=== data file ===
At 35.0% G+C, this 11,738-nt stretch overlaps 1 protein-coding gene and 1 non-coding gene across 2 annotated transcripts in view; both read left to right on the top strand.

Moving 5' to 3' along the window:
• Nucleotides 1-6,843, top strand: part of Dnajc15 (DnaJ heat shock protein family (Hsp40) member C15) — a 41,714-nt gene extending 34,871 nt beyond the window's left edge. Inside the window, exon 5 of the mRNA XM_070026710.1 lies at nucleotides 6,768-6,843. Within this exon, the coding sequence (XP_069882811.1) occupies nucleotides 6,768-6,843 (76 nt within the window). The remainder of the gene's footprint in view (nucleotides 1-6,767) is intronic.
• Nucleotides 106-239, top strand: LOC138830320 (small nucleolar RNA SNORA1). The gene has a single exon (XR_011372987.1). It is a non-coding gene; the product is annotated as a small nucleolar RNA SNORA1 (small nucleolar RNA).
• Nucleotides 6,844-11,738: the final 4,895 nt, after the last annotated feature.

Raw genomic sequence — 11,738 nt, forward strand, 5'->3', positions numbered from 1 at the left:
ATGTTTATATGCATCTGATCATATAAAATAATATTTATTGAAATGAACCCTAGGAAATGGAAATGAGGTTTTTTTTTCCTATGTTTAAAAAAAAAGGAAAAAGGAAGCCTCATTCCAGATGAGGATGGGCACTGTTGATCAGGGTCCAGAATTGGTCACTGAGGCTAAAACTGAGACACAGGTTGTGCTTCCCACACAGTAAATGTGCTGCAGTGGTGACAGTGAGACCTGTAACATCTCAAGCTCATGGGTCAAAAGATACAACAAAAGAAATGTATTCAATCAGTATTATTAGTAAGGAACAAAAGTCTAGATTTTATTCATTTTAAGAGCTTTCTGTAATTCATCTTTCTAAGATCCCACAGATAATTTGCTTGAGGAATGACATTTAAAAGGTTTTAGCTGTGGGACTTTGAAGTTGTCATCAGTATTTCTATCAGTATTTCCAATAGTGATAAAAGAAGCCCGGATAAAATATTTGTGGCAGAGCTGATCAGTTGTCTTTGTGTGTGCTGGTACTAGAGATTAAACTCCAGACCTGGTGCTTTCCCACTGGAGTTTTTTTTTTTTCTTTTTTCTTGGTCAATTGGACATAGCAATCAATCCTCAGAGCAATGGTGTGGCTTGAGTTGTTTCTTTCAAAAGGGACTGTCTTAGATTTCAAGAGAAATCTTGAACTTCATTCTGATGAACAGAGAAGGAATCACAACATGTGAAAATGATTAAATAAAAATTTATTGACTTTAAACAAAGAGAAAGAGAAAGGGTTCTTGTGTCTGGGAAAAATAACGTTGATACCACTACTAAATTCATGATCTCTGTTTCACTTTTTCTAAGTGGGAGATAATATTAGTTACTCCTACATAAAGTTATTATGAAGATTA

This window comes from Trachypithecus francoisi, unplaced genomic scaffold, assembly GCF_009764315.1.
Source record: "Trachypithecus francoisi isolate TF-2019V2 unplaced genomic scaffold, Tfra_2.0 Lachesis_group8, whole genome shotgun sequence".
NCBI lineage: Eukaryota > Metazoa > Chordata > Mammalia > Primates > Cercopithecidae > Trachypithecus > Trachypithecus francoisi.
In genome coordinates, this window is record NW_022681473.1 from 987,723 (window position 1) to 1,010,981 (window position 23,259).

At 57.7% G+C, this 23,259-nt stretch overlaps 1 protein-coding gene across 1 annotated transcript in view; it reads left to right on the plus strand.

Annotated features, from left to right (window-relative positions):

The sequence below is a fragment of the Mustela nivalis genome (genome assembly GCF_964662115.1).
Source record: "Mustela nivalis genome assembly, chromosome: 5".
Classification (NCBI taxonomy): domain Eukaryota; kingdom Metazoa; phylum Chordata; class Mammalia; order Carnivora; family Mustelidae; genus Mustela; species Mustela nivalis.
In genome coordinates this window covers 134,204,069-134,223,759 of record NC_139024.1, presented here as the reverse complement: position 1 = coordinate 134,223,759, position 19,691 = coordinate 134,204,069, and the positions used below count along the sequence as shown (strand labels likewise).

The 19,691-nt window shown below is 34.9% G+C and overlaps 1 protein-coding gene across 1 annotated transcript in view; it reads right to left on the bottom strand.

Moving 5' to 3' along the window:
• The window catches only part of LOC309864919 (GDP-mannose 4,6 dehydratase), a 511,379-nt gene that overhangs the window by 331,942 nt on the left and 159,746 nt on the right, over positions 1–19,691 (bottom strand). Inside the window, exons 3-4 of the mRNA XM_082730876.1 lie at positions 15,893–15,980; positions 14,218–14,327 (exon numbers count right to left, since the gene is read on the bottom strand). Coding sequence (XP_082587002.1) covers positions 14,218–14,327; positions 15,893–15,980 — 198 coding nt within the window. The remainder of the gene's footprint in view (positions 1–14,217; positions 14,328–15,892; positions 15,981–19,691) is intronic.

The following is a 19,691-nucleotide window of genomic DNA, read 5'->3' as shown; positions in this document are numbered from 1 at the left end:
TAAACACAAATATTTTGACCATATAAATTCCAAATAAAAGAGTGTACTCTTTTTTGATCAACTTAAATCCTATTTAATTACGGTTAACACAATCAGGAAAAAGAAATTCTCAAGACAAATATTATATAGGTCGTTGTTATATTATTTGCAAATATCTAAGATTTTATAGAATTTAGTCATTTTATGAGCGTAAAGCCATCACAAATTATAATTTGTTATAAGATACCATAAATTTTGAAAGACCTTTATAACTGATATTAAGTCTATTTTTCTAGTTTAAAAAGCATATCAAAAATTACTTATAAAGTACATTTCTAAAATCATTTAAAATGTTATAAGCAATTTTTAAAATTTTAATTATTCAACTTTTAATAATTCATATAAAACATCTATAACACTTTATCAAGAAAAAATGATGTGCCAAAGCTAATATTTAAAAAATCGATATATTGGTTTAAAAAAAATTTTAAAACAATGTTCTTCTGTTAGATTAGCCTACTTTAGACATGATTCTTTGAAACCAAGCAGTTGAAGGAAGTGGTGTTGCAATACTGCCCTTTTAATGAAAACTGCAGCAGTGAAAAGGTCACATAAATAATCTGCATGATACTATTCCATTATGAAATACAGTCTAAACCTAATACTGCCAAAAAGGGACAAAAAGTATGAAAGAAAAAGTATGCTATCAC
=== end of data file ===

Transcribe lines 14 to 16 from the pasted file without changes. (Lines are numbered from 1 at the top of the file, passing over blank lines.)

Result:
The sequence below is a fragment of the Mustela nivalis genome (genome assembly GCF_964662115.1).
Source record: "Mustela nivalis genome assembly, chromosome: 5".
Classification (NCBI taxonomy): domain Eukaryota; kingdom Metazoa; phylum Chordata; class Mammalia; order Carnivora; family Mustelidae; genus Mustela; species Mustela nivalis.